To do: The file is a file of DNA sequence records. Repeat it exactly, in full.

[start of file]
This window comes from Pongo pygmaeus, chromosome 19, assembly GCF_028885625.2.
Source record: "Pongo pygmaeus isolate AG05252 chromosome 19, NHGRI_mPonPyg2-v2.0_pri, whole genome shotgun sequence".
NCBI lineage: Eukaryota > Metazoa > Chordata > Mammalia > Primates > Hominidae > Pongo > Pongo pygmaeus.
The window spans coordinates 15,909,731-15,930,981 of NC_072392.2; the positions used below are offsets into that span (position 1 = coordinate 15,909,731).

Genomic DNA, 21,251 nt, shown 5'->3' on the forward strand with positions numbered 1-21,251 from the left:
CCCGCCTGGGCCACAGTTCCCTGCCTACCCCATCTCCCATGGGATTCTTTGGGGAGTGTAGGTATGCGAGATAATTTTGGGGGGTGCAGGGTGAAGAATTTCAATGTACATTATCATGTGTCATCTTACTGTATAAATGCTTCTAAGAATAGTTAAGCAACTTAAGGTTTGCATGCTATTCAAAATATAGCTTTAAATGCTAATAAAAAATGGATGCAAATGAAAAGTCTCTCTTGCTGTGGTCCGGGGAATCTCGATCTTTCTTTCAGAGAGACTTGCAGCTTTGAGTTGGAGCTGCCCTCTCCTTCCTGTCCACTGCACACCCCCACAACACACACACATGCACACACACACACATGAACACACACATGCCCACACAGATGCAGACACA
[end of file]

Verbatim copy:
This window comes from Pongo pygmaeus, chromosome 19, assembly GCF_028885625.2.
Source record: "Pongo pygmaeus isolate AG05252 chromosome 19, NHGRI_mPonPyg2-v2.0_pri, whole genome shotgun sequence".
NCBI lineage: Eukaryota > Metazoa > Chordata > Mammalia > Primates > Hominidae > Pongo > Pongo pygmaeus.
The window spans coordinates 15,909,731-15,930,981 of NC_072392.2; the positions used below are offsets into that span (position 1 = coordinate 15,909,731).

Genomic DNA, 21,251 nt, shown 5'->3' on the forward strand with positions numbered 1-21,251 from the left:
CCCGCCTGGGCCACAGTTCCCTGCCTACCCCATCTCCCATGGGATTCTTTGGGGAGTGTAGGTATGCGAGATAATTTTGGGGGGTGCAGGGTGAAGAATTTCAATGTACATTATCATGTGTCATCTTACTGTATAAATGCTTCTAAGAATAGTTAAGCAACTTAAGGTTTGCATGCTATTCAAAATATAGCTTTAAATGCTAATAAAAAATGGATGCAAATGAAAAGTCTCTCTTGCTGTGGTCCGGGGAATCTCGATCTTTCTTTCAGAGAGACTTGCAGCTTTGAGTTGGAGCTGCCCTCTCCTTCCTGTCCACTGCACACCCCCACAACACACACACATGCACACACACACACATGAACACACACATGCCCACACAGATGCAGACACA